Spider Mite Control in Idaho Falls & Surrounding Areas

Spider mites are members of the Acari family Tetranychidae, which includes about 1,200 species. They generally live on the undersides of leaves of plants, where they may spin protective silk webs, and they can cause damage by puncturing the plant cells to feed. Spider mites are known to feed on several hundred species of plants. Spider mites are less than 1 mm (0.04 in) in size and vary in color. They lay small, spherical, initially transparent eggs and many species spin silk webbing to help protect the colony from predators. They get the "spider" part of their common name from this webbing.


Spider mite development differs somewhat between species, but a typical life cycle is as follows. The eggs are attached to fine silk webbing and hatch in approximately three days. The life cycle is composed of the egg, the larva, two nymphal stages (protonymph and deutonymph) and the adult. The length of time from egg to adult varies greatly depending on temperature. Under optimum conditions (approximately 80ºF), spider mites complete their development in five to twenty days. There are many overlapping generations per year. The adult female lives two to four weeks and is capable of laying several hundred eggs during her life.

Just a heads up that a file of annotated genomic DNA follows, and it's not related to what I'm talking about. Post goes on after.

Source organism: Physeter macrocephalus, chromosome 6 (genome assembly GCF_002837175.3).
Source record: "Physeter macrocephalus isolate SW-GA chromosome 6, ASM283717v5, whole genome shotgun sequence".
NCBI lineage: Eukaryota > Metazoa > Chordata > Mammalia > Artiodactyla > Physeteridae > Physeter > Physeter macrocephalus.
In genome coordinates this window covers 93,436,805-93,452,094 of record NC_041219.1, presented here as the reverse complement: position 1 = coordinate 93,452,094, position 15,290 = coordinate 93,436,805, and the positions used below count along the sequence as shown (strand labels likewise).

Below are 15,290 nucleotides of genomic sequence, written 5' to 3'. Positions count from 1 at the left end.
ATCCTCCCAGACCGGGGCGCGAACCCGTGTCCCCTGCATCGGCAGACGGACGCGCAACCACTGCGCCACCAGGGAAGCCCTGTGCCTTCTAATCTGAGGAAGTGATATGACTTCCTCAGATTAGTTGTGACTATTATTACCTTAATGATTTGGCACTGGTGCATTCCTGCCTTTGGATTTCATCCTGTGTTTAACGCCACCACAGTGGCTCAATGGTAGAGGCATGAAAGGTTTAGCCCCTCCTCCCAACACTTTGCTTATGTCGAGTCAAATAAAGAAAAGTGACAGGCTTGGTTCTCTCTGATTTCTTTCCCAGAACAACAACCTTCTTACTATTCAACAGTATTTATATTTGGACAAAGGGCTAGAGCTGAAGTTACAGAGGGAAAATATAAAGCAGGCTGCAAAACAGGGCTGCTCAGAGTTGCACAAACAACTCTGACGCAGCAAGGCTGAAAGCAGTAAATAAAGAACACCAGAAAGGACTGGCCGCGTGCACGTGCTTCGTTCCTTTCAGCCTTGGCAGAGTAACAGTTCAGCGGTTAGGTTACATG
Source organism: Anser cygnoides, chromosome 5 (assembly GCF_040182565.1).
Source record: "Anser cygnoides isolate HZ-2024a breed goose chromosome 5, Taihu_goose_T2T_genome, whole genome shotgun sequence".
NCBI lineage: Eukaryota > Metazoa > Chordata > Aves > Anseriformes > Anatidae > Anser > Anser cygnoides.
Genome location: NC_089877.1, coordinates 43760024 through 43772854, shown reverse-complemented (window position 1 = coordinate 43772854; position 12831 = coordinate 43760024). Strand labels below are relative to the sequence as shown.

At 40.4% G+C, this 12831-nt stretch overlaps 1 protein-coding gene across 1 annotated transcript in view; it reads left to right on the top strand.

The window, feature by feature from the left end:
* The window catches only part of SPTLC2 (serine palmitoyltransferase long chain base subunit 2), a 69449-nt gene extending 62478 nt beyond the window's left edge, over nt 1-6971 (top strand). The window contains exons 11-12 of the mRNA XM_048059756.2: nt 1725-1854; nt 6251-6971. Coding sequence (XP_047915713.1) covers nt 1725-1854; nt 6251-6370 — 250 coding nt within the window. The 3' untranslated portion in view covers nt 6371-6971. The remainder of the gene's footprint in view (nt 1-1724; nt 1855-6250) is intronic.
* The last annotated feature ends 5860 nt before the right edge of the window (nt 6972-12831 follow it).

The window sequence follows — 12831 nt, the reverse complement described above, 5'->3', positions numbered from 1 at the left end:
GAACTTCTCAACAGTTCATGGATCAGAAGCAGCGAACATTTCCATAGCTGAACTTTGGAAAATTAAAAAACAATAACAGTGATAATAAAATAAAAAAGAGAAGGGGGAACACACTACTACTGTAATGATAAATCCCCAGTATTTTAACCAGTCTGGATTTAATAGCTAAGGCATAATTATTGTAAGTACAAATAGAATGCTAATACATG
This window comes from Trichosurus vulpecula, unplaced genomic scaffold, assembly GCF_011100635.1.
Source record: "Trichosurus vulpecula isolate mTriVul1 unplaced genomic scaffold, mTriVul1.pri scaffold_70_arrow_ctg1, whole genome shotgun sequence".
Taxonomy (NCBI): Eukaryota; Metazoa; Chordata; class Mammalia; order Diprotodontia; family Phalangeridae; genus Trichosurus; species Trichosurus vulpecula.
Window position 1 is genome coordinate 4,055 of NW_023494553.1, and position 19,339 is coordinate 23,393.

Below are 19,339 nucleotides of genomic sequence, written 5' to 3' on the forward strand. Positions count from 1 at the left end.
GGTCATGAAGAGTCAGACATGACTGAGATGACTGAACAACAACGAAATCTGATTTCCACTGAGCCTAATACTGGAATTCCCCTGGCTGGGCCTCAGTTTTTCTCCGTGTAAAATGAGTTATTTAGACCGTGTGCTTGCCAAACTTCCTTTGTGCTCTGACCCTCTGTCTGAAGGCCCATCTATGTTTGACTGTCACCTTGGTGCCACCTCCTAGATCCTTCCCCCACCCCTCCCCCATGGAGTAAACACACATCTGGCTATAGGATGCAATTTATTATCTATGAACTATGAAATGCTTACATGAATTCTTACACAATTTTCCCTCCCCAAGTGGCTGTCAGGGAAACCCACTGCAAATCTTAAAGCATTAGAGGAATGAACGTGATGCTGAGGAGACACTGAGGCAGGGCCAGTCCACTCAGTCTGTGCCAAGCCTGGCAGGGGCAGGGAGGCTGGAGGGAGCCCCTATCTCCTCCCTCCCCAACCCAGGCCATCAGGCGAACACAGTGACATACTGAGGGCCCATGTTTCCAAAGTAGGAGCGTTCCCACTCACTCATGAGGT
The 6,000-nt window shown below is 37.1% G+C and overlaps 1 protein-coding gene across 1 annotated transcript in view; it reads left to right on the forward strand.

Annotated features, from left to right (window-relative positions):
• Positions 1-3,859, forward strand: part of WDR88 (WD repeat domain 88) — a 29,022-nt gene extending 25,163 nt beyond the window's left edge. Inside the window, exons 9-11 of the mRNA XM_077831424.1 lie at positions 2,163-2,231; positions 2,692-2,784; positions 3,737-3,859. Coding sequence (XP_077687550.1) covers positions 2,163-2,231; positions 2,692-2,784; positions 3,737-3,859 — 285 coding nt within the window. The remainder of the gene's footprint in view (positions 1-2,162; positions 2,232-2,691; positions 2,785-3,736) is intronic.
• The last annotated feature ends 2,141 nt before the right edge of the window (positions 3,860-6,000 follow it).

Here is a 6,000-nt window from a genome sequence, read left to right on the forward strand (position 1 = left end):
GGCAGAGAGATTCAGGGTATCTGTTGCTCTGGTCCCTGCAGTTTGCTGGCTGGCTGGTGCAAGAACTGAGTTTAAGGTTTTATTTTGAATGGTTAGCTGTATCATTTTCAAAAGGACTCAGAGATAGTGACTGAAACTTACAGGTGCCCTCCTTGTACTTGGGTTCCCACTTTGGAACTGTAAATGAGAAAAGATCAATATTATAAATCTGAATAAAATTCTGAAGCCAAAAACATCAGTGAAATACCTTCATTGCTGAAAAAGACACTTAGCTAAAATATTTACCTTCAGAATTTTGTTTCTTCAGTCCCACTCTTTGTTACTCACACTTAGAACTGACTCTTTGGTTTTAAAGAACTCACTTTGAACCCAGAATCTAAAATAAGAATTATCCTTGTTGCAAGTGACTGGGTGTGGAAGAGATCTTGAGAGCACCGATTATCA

To the naked eye, spider mites look like tiny, moving dots. However, you can see them easily with a 10X hand lens. Adult females, the largest forms, are less 0.04 inches long. Spider mites live in colonies, mostly on the undersurfaces of leaves. A single colony may contain hundreds of individuals. The names “spider mite” and “webspinning mite” come from the silk webbing most species produce on infested leaves. The presence of webbing is an easy way to distinguish them from all other types of mites and small insects such as aphids and thrips, which can also infest leaf undersides.

Adult mites have eight legs and an oval body with two red eyespots near the head end. Females usually have a large, dark blotch on each side of the body and numerous bristles covering the legs and body. Immatures resemble adults (except they are much smaller), and the newly hatched larvae have only six legs. The other immature stages have eight legs. Eggs are spherical and translucent, like tiny droplets, becoming cream colored before hatching.


Spider mites feed by piercing the leaf surface with stylet-like chelicerae and extracting leaf cells and fluid. This manner of feeding causes tiny holes to be punched into the otherwise protective, waterproof leaf surface. Leaves normally control water loss through a system of stomates, or valves, that can be opened and closed. When the stomates are closed, the surface of a leaf is highly resistant to water loss. Spider mite feeding disrupts this system by creating holes that allow water to escape. This uncontrolled water loss eventually dehydrates the leaf. Injured leaves are shed more quickly and eventually the whole plant may die. Even a minor spider mite infestation can have a significant impact on a plant's health.